IMG_8425_c [4]

So that was unfortunate. Comparing the PDF map with a real map, the Whakatikei River is about 200 metres from the gate on this end of Bulls Run Road, and I’m guessing the proposed dam site might be about 1.5km further up-stream. It’s really hard to tell, though.

Plan B, which wasn’t much of a plan at all, was to drive down to Upper Hutt and attempt to find the other end of Bulls Run Road. (Bulls Run Road is one of those roads that runs a complete length, but for which the middle section is inaccessible.) Plan B didn’t work either, as I never found the other end. According to my topo map and my GPS, it should have come off the end of an Upper Hutt street called Grace Nicholls Grove, and I hoped I might be able to get from there somehow up the Whakatikei River. No luck again — Grace Nicholls Grove ends at a reservoir with a big private property sign which implied that any passing (not just vehicles) was disallowed.

What I figured out from all of this is that I think I need a better plan, and maybe to talk to someone who knows the Akatarawas better than I do. That’ll be another day.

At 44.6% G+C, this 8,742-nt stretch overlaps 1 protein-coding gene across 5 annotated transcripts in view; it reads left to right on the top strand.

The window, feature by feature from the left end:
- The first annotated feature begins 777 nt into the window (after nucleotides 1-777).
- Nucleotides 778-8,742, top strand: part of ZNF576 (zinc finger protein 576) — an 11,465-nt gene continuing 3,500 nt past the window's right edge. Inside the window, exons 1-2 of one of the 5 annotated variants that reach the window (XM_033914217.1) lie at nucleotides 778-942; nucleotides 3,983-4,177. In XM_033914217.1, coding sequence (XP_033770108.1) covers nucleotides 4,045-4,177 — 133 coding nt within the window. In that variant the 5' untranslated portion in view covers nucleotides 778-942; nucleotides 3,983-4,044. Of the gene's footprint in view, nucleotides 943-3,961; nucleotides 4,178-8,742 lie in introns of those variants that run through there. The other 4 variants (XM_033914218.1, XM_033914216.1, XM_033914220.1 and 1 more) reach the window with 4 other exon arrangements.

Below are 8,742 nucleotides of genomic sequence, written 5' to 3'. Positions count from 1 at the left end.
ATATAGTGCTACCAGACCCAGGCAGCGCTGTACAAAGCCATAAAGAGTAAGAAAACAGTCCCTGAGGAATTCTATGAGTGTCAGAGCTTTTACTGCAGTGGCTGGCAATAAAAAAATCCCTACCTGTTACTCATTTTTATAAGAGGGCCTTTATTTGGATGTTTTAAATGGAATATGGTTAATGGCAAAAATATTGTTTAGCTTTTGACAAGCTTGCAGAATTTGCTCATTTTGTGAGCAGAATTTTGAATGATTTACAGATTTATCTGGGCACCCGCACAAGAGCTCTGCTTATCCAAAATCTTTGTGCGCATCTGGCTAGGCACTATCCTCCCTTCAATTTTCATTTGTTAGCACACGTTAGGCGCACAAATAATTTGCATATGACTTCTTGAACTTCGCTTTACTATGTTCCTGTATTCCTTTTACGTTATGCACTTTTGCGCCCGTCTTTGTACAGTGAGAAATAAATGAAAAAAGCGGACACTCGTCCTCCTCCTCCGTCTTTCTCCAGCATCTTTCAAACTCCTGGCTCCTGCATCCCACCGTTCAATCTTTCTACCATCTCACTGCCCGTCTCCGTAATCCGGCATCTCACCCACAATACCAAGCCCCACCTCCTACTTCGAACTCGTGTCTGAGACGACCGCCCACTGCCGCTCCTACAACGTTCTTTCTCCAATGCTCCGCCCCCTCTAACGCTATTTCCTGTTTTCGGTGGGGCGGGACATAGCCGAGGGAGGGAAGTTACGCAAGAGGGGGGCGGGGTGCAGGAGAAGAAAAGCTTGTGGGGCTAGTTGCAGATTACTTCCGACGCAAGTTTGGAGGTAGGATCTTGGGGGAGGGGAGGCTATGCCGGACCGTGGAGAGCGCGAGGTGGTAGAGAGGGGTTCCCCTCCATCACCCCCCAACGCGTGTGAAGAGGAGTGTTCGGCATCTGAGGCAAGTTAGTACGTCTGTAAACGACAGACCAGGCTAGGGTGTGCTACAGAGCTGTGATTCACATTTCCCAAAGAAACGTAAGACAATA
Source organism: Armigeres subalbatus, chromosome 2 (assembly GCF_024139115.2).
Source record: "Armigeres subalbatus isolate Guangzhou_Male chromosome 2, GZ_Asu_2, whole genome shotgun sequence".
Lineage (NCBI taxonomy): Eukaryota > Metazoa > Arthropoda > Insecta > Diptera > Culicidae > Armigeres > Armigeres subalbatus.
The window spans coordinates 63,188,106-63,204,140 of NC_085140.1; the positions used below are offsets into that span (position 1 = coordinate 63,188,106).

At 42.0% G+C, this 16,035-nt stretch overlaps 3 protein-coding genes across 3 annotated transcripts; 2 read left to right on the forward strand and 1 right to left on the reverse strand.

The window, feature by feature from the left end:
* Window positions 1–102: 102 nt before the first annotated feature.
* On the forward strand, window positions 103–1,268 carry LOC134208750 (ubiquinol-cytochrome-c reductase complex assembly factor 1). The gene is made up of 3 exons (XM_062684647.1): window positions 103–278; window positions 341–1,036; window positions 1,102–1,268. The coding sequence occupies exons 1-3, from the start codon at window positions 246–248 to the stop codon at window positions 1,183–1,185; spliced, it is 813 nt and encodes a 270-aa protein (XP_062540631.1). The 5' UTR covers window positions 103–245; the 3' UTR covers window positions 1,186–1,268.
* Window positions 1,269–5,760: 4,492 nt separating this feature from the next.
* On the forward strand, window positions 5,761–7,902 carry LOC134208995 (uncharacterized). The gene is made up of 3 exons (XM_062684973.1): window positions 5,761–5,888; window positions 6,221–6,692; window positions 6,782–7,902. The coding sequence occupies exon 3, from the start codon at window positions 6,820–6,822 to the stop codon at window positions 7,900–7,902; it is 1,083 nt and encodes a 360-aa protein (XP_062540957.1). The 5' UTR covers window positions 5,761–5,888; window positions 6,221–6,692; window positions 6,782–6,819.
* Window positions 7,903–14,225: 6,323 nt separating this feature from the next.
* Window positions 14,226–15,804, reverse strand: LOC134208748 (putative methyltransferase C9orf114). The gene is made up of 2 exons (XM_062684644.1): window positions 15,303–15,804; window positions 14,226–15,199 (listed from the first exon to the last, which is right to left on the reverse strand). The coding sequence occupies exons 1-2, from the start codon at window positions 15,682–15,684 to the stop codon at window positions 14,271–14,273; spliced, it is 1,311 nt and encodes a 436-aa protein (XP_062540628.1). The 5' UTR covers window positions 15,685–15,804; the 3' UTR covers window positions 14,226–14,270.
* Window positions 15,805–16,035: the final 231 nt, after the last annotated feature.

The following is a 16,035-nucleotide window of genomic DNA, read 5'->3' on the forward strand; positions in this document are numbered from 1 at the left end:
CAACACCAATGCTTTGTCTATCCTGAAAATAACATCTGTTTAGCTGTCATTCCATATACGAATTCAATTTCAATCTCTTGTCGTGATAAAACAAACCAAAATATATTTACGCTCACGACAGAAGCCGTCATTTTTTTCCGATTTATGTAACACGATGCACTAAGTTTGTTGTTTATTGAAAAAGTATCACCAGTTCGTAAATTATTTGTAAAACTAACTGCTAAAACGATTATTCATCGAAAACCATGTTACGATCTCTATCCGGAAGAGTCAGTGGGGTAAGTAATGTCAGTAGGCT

IMG_8434 [5]
There’s a nice Tararua profile between the gorse.

Not wanting to go straight home, I spent a couple of hours walking around the Cannon Point Loop [6], a short and easy loop above the Hutt River. It’s a nice walk that follows a ridge along the edge of the Akatarawas above Upper Hutt, and with very nice and clean tracks cut through the 2-3 metre high gorse.


Here’s the map of the day, much of which just shows my driving around confused.
[Download GPX [7]] [LINZ Topographic Map in new window [8]]

2 Comments (Open | Close)

2 Comments To "Skimming the Akatarawas"

#1 Comment By Philip Wilkie On 22 October, 2010 @ 7:35 pm

Great idea to have a look at the site itself Mike. From what I understand the land itself is a fairly degraded regen that’s at least partially pinus radiata plantation forest (owned by GWRC) . My understanding is that it’s not a high value biodiversity or conservation area.